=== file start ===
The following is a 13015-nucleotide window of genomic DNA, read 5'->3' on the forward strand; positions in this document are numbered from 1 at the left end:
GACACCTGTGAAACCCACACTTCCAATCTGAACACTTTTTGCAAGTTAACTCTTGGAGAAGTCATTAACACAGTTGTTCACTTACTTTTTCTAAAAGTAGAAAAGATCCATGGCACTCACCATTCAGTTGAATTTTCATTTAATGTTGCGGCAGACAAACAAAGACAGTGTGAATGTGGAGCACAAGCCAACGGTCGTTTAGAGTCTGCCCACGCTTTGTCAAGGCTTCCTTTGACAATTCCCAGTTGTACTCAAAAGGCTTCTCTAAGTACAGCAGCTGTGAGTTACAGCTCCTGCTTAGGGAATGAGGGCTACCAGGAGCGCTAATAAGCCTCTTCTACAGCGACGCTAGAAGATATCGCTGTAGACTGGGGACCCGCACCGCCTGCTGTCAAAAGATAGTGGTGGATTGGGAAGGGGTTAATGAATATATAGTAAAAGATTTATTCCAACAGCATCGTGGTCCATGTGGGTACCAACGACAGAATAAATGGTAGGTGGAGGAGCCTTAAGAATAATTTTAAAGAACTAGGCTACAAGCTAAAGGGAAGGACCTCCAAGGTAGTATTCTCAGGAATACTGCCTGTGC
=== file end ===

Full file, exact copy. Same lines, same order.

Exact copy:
The following is a 13015-nucleotide window of genomic DNA, read 5'->3' on the forward strand; positions in this document are numbered from 1 at the left end:
GACACCTGTGAAACCCACACTTCCAATCTGAACACTTTTTGCAAGTTAACTCTTGGAGAAGTCATTAACACAGTTGTTCACTTACTTTTTCTAAAAGTAGAAAAGATCCATGGCACTCACCATTCAGTTGAATTTTCATTTAATGTTGCGGCAGACAAACAAAGACAGTGTGAATGTGGAGCACAAGCCAACGGTCGTTTAGAGTCTGCCCACGCTTTGTCAAGGCTTCCTTTGACAATTCCCAGTTGTACTCAAAAGGCTTCTCTAAGTACAGCAGCTGTGAGTTACAGCTCCTGCTTAGGGAATGAGGGCTACCAGGAGCGCTAATAAGCCTCTTCTACAGCGACGCTAGAAGATATCGCTGTAGACTGGGGACCCGCACCGCCTGCTGTCAAAAGATAGTGGTGGATTGGGAAGGGGTTAATGAATATATAGTAAAAGATTTATTCCAACAGCATCGTGGTCCATGTGGGTACCAACGACAGAATAAATGGTAGGTGGAGGAGCCTTAAGAATAATTTTAAAGAACTAGGCTACAAGCTAAAGGGAAGGACCTCCAAGGTAGTATTCTCAGGAATACTGCCTGTGC